Many people have only learned about Juneteenth in recent years. Unfortunately, many more are not aware of the significance of this day or what it means to our entire society. On June 19, 1865, Major Gen. Gordon Granger came to Galveston, Texas, to inform the community that President Abraham Lincoln two years earlier had freed slaves. Today, Juneteenth is a holiday celebrated on June 19 that commemorates the end of slavery in the United States.
While this was a monumental event, the proclamation made didn't reach Texas until two years after it was made. This proclamation affected the slave and the slave master. This involved an absolute equality of personal rights and rights of property between former masters and slaves, and the connection heretofore existing between them becomes that between employer and hired labor. The freedmen are advised to remain quietly at their present homes and work for wages. They are informed that they will not be allowed to collect at military posts and that they will not be supported in idleness either there or elsewhere.” —General Orders, Number 3; Headquarters District of Texas, Galveston, June 19, 1865
The Statesville Juneteenth celebration started in 1995. Much of the celebration started as a result of African American's desire to spread the word about Juneteenth and educate the community about it's rich history and it's impact on society today. A group of men in Statesville joined together and formed a group by the name of I.M.P.A.C.T. which is an acronym for Iredell Men Preparing Appropriately for Community Transformation. Much of the group including Seifullah El-Amin, and Kenneth Walker, still serve on this committee. It has evolved over time and the celebrations have included parades, block parties, festivals, and more.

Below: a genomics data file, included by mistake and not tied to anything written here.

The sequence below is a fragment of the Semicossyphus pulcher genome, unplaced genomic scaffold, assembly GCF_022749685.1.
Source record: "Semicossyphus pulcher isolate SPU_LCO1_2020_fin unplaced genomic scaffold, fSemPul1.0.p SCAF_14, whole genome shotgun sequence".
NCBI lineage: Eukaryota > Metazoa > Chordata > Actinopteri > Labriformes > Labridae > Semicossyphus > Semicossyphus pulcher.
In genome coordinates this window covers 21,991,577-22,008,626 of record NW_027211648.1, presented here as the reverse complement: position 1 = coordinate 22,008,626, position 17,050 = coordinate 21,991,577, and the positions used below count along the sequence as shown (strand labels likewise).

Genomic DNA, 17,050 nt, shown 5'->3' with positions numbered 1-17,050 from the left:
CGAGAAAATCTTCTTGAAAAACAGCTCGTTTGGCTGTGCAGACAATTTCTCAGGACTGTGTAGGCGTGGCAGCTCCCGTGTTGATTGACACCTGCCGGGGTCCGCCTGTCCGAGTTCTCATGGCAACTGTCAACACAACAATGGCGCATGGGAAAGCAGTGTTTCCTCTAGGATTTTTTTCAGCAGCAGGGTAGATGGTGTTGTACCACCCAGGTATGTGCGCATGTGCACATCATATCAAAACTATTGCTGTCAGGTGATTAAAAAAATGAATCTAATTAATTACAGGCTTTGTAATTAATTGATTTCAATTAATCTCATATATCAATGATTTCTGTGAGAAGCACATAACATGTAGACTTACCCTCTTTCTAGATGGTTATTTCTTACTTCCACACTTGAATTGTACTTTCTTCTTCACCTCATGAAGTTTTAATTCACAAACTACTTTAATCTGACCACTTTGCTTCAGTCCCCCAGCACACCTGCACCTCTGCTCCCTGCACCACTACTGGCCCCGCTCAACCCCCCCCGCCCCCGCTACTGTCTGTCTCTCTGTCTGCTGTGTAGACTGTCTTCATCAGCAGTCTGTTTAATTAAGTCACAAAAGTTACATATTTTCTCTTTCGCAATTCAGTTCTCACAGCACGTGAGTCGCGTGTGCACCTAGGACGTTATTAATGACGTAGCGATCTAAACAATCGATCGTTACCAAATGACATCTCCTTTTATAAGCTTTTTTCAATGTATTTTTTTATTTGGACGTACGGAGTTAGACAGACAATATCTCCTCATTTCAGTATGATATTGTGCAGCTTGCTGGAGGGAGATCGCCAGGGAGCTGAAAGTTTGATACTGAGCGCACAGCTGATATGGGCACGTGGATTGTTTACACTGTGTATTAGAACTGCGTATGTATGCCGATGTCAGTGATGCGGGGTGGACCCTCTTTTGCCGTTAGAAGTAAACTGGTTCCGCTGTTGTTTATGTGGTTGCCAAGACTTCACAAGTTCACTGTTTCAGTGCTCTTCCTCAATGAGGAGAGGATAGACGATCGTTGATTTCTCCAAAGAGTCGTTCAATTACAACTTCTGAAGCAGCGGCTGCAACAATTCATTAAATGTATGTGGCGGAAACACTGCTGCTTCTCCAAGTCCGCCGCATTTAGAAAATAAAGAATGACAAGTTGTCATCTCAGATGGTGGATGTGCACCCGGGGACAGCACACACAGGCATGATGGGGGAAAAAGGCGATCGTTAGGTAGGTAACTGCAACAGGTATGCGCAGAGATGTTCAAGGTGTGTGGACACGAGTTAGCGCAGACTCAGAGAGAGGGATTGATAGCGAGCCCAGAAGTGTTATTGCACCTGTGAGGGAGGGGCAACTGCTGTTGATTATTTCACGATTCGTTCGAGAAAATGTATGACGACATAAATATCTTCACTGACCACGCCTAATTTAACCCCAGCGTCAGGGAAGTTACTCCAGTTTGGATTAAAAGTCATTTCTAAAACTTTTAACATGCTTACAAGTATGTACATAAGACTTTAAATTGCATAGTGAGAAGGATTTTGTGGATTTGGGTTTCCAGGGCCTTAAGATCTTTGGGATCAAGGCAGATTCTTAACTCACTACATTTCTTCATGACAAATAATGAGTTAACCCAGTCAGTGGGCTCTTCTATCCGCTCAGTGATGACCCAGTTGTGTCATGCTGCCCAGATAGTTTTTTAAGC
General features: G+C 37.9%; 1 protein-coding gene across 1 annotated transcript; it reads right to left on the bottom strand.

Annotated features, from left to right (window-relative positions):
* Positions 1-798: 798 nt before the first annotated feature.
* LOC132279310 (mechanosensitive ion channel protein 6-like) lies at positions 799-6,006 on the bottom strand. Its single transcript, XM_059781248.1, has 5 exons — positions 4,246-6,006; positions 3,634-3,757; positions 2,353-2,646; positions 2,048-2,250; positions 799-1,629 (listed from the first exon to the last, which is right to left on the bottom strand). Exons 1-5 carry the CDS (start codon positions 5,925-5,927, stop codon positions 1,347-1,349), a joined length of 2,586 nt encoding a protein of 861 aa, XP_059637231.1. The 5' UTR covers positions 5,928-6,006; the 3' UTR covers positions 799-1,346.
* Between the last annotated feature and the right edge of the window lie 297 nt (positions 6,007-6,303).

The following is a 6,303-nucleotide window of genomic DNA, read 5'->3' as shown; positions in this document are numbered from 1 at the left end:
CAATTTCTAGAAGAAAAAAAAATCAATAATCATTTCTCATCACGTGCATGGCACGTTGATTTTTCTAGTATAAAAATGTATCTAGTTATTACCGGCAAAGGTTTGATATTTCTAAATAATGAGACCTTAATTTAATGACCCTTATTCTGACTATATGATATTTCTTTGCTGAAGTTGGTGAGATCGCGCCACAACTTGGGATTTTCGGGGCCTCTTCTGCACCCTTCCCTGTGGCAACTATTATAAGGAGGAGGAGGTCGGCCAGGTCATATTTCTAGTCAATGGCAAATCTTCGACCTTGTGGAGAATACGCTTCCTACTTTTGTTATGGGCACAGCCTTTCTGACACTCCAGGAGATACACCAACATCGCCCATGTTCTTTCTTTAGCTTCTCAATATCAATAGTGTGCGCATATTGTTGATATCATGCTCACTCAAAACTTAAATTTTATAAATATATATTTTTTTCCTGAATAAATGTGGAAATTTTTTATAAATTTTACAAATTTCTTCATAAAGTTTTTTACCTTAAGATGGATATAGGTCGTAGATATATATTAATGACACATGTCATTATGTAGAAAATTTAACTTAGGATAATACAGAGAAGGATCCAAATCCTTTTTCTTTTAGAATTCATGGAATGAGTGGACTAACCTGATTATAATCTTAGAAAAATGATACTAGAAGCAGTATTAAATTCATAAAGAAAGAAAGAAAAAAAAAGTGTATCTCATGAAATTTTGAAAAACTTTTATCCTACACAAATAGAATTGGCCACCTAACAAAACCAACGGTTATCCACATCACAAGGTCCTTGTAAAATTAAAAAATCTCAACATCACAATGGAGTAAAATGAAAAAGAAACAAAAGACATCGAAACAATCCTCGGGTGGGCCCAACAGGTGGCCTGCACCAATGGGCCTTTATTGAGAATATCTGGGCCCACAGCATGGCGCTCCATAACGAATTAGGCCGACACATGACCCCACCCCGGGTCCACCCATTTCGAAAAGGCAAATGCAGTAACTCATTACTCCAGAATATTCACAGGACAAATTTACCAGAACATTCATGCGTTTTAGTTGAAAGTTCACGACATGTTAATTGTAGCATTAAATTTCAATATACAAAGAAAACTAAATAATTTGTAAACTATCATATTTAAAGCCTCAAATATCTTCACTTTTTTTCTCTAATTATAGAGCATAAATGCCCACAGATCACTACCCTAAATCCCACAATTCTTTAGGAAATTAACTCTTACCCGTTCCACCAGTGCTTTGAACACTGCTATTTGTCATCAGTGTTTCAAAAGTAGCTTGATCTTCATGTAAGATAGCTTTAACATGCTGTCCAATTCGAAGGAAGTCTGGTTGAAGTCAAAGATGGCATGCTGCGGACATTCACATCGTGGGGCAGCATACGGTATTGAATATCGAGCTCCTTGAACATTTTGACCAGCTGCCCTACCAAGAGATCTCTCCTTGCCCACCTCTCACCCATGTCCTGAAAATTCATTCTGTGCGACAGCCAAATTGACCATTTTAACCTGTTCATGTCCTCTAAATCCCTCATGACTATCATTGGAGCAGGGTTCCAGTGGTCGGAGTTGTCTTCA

Black people across the country celebrate Juneteenth (a portmanteau of the words “June” and “nineteenth”) to remember their history, celebrate their freedom, and renew the fight for their rights today. Since Juneteenth has become a national federal holiday, another historical event, diversity and inclusion has become more important than ever. Every person celebrating Juneteenth often feel a sense of duty to not only educate African Americans, but all people. Skip McCall, a part of the original and current board, stated "we are of one race, and that is the human race". Help us celebrate and educate every year as we all continue to fight the fight of liberty and justice for all!
If you are interested in volunteering on the Juneteenth board, please complete the form below and someone will be in touch.
2023 Celebration Photos